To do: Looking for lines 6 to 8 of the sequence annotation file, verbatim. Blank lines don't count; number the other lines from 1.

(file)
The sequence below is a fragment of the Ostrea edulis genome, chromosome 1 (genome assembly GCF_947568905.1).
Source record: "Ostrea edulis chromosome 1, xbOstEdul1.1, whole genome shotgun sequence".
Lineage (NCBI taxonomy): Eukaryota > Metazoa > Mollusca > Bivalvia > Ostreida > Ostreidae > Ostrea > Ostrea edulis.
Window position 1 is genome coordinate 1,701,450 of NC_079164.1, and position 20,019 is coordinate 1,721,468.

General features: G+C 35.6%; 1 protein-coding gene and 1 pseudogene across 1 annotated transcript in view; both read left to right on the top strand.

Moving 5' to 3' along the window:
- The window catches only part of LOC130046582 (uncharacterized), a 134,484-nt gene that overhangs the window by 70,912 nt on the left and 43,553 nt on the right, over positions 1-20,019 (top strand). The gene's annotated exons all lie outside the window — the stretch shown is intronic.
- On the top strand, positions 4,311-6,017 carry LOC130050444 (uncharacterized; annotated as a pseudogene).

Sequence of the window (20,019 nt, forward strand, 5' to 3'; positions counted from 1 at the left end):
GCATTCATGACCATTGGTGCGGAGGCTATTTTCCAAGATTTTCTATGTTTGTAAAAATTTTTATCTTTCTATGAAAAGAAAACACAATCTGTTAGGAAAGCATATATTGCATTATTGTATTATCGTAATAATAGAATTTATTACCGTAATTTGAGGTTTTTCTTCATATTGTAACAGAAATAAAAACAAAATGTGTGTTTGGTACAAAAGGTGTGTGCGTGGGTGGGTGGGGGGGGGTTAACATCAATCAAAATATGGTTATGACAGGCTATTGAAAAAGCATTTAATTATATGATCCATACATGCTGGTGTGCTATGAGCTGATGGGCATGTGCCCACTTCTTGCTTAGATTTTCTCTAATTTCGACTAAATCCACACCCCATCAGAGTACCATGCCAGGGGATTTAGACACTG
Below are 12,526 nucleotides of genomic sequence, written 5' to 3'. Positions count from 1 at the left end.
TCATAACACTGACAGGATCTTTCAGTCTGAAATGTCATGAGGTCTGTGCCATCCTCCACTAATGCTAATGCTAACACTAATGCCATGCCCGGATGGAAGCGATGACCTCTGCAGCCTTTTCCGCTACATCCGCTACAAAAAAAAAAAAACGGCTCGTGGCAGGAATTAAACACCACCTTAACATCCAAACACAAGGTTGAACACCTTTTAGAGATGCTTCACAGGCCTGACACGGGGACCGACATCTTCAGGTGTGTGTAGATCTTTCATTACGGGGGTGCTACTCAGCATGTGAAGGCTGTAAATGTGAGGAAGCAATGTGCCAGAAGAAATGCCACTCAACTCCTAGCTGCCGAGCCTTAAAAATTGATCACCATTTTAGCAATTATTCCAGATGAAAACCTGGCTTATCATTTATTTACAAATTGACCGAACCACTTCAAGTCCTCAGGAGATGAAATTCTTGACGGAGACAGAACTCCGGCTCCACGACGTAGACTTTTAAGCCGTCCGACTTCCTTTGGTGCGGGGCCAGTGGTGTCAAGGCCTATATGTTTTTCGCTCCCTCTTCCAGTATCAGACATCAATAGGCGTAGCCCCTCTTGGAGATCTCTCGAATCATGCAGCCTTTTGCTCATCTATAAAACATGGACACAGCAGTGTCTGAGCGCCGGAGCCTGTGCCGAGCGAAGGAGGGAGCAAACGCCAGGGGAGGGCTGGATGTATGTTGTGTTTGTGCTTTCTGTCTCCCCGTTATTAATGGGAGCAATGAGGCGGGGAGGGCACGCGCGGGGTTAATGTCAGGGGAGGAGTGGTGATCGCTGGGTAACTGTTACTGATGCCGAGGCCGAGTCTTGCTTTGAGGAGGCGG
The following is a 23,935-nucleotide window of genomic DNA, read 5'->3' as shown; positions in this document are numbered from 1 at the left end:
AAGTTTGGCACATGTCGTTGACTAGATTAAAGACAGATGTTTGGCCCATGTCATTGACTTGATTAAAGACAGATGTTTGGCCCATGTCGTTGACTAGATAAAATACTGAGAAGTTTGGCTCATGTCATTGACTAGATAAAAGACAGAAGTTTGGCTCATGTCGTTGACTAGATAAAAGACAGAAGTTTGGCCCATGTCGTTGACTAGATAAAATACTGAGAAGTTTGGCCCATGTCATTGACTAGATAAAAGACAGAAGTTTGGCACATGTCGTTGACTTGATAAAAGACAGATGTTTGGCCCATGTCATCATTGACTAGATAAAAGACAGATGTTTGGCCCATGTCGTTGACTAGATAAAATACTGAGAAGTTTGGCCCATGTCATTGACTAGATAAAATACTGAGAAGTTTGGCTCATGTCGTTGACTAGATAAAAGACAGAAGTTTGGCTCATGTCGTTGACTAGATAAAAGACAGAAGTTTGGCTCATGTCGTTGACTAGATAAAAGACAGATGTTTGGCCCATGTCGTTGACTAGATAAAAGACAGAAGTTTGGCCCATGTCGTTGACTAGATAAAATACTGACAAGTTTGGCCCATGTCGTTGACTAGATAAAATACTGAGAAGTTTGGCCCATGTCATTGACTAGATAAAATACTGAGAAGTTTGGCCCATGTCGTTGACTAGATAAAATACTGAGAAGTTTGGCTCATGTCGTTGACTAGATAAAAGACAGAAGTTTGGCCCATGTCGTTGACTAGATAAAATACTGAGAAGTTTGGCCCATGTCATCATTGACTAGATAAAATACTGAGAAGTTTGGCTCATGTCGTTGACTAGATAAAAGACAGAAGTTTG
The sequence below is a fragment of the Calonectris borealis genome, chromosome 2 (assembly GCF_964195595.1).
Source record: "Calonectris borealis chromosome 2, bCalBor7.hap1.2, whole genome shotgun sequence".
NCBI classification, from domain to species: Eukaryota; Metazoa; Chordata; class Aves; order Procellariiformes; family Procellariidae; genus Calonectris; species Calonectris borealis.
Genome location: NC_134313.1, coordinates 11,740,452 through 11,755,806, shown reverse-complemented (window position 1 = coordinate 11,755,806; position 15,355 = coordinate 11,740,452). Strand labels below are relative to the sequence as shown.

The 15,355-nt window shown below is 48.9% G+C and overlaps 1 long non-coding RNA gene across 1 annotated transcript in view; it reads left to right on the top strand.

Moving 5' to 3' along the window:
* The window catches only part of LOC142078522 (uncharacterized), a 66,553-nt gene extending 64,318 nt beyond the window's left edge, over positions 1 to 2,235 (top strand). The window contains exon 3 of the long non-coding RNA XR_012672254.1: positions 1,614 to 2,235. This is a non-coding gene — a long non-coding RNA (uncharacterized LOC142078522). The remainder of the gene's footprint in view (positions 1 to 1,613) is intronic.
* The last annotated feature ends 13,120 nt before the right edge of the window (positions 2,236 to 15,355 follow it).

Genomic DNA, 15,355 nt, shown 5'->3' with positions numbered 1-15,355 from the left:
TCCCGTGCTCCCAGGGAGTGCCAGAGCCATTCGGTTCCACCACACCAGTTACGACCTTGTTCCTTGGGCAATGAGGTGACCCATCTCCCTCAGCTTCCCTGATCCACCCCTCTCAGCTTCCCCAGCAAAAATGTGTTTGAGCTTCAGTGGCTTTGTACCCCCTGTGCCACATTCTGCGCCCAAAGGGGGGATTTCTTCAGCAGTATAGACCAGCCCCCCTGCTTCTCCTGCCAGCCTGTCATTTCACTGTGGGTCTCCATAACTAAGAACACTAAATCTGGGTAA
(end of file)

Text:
Moving 5' to 3' along the window:
- The window catches only part of LOC130046582 (uncharacterized), a 134,484-nt gene that overhangs the window by 70,912 nt on the left and 43,553 nt on the right, over positions 1-20,019 (top strand). The gene's annotated exons all lie outside the window — the stretch shown is intronic.
- On the top strand, positions 4,311-6,017 carry LOC130050444 (uncharacterized; annotated as a pseudogene).